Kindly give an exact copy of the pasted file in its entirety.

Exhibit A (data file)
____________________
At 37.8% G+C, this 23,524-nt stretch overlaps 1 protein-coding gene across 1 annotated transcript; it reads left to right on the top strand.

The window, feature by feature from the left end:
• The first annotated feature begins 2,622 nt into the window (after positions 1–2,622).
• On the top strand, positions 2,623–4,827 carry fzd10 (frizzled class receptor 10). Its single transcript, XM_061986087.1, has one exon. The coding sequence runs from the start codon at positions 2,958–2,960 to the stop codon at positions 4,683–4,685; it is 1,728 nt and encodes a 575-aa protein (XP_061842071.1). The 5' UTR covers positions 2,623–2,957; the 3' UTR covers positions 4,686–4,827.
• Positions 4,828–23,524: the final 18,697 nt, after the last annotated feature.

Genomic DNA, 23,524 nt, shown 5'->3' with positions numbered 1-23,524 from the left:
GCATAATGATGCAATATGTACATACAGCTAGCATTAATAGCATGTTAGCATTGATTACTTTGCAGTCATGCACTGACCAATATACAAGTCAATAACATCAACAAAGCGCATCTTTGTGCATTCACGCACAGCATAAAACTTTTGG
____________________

At 37.8% G+C, this 23,524-nt stretch overlaps 1 protein-coding gene across 1 annotated transcript; it reads left to right on the top strand.

The window, feature by feature from the left end:
• The first annotated feature begins 2,622 nt into the window (after positions 1–2,622).
• On the top strand, positions 2,623–4,827 carry fzd10 (frizzled class receptor 10). Its single transcript, XM_061986087.1, has one exon. The coding sequence runs from the start codon at positions 2,958–2,960 to the stop codon at positions 4,683–4,685; it is 1,728 nt and encodes a 575-aa protein (XP_061842071.1). The 5' UTR covers positions 2,623–2,957; the 3' UTR covers positions 4,686–4,827.
• Positions 4,828–23,524: the final 18,697 nt, after the last annotated feature.

Genomic DNA, 23,524 nt, shown 5'->3' with positions numbered 1-23,524 from the left:
GCATAATGATGCAATATGTACATACAGCTAGCATTAATAGCATGTTAGCATTGATTACTTTGCAGTCATGCACTGACCAATATACAAGTCAATAACATCAACAAAGCGCATCTTTGTGCATTCACGCACAGCATAAAACTTTTGG